Honda CB500X

Discussion in 'Land of the Rising Sun: ADV Bikes from Japan' started by JimmieA, Nov 12, 2012.

  1. MookieBlaylock

    MookieBlaylock Long timer

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    i read a review in some euro magazine of the versys,650 wee and the 700. The 700 has nice low torque but that's it, the other 2 leave it in the dust after the midrange. The 500 obviously even less. They LOOK like nice bikes, seems a shame honda doesn't deliver at least one version with actual performance beyond stellar fuel economy but such is honda.
    #81
  2. robert110411

    robert110411 Been here awhile

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    I actually came in at midnight from a gunnery range and fired up my computer so that I could see the new Honda's.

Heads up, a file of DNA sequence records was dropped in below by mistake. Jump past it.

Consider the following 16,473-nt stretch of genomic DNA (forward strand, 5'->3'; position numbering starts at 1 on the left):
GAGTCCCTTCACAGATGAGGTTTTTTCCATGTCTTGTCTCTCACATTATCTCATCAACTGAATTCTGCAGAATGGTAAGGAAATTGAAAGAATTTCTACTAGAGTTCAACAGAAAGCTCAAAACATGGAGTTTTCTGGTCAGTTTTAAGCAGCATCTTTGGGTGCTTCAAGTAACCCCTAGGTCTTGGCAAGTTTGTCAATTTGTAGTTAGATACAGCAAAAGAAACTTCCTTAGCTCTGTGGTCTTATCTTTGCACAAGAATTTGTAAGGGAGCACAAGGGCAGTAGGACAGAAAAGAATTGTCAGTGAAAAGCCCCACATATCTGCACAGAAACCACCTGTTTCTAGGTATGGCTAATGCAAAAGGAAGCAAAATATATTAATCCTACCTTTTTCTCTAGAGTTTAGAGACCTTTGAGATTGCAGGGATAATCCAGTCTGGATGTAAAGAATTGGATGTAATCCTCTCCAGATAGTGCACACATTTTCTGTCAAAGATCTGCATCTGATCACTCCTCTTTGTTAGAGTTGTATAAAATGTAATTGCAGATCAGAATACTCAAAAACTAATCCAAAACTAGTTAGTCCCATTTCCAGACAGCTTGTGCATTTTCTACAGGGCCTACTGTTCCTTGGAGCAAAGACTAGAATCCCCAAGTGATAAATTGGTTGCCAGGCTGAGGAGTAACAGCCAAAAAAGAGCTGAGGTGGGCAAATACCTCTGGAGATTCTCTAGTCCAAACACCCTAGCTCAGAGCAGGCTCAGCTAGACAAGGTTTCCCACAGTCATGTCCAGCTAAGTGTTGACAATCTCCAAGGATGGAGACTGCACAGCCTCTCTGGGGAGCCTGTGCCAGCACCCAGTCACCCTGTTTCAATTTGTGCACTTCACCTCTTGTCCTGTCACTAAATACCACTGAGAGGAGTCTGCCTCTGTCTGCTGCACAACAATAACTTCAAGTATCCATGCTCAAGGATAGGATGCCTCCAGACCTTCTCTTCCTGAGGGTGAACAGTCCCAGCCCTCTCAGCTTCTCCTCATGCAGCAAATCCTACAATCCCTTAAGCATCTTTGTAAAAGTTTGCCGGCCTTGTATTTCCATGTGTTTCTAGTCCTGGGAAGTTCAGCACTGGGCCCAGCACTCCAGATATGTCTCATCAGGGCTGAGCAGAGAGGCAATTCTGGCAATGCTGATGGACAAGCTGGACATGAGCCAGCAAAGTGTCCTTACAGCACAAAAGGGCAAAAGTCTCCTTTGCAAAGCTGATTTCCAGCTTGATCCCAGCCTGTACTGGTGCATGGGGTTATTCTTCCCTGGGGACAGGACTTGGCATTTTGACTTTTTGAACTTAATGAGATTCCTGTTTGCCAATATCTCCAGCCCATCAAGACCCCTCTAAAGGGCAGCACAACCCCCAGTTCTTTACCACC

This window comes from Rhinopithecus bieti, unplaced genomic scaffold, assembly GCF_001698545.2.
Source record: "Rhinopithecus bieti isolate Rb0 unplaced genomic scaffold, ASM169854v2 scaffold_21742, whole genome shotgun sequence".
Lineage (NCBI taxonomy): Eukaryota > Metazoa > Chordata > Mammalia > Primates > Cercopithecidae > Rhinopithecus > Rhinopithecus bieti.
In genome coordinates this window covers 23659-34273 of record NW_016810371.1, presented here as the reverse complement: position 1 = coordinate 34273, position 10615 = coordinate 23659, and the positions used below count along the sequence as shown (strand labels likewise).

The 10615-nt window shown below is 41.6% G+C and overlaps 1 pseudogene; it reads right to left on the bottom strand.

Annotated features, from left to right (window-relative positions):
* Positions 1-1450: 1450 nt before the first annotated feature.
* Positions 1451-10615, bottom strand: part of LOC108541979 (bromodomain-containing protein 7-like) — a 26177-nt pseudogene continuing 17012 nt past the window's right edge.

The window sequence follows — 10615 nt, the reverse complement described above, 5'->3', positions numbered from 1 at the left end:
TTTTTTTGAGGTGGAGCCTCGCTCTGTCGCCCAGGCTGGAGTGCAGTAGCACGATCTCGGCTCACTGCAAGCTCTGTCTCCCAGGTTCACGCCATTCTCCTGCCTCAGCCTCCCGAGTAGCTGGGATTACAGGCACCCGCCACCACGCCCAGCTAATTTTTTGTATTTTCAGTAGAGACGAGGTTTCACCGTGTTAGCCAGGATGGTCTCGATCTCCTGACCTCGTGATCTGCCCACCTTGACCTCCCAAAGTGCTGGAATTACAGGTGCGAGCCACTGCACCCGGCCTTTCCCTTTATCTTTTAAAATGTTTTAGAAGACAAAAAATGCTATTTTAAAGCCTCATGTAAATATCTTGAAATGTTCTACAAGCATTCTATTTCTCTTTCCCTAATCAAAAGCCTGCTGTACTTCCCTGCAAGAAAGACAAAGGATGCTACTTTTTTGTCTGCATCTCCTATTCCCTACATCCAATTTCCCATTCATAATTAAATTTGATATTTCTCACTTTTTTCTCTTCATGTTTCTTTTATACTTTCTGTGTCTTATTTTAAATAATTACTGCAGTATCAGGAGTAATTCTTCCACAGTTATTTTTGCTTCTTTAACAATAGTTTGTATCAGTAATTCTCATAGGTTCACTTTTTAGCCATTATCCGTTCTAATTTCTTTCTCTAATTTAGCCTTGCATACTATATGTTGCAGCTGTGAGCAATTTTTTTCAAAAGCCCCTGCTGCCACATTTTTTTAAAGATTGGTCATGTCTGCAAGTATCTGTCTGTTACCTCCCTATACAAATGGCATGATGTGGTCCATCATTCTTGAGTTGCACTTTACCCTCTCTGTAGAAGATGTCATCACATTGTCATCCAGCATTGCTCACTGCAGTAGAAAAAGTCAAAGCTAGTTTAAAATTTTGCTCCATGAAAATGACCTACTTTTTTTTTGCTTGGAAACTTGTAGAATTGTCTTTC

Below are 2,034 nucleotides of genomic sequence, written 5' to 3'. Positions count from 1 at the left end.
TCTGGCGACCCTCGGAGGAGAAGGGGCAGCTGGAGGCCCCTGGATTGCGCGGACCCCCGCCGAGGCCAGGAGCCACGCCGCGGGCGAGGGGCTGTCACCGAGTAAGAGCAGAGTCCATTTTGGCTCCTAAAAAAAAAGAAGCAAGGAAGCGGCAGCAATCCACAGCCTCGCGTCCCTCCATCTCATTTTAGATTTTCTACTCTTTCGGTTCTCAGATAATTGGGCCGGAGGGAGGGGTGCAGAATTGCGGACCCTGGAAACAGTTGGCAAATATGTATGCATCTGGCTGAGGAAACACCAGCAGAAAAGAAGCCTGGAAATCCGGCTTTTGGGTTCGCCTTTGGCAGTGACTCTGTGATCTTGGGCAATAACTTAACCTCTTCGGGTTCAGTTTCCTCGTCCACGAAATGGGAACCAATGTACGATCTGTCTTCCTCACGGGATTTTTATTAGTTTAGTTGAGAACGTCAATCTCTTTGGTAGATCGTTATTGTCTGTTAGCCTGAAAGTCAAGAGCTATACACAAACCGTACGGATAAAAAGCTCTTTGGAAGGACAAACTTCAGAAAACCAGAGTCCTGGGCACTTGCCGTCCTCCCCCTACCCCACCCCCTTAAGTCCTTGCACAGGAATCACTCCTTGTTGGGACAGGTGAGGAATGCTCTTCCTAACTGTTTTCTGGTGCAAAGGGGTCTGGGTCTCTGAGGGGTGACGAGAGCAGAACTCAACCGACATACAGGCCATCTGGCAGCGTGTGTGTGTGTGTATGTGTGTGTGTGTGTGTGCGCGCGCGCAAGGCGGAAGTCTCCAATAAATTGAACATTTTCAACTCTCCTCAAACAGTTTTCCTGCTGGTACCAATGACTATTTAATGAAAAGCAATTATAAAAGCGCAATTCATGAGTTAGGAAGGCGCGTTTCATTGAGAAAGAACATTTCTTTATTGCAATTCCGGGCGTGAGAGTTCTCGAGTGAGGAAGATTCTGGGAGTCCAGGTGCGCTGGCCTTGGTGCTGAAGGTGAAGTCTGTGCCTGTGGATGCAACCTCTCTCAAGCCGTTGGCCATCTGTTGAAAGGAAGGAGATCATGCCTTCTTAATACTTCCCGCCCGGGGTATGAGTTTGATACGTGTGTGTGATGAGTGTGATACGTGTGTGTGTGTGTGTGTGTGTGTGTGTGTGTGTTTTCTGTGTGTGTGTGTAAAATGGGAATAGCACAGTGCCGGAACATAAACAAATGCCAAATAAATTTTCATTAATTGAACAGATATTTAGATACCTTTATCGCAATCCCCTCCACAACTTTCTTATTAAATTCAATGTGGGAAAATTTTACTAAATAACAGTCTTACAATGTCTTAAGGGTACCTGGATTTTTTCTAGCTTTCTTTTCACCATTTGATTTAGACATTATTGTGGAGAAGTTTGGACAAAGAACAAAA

I think there is a whole lot of point missing going on around here. Honda is a very big company with big resources. Honda is still a business,

    Unfortunately it isn't the 70's where showrooms are packed with new models of all kinds. I remember going into a showroom and seeing MR's, CR's, SL's, XL's and all sorts of other bikes. That's not the case today. Why? Because the market simply doesn't support it.

    Honda is a BUSINESS. It's main goal is to build what sells. It costs money to import a new bike and there needs to be some expectation that the cost will be recovered. The only way the cost is recovered? Is by selling bikes.

    Anyone remember all the buzz around the Super Tenere? well, in pretty big part of the country there are leftover Super 10's. The dealer that my son goes to sold one at cost and the other it sold to another dealer in hopes they could move it. Another dealer nearby has one leftover marked down 3K.

    NC 700's on the other hand are moving off showroom floors. I looked at one yesterday as it's one of the bikes my son is considering trading his V-Star 650 on. The same dealer who basically gave away his Super 10's has sold every NC 700 he can get his hands on.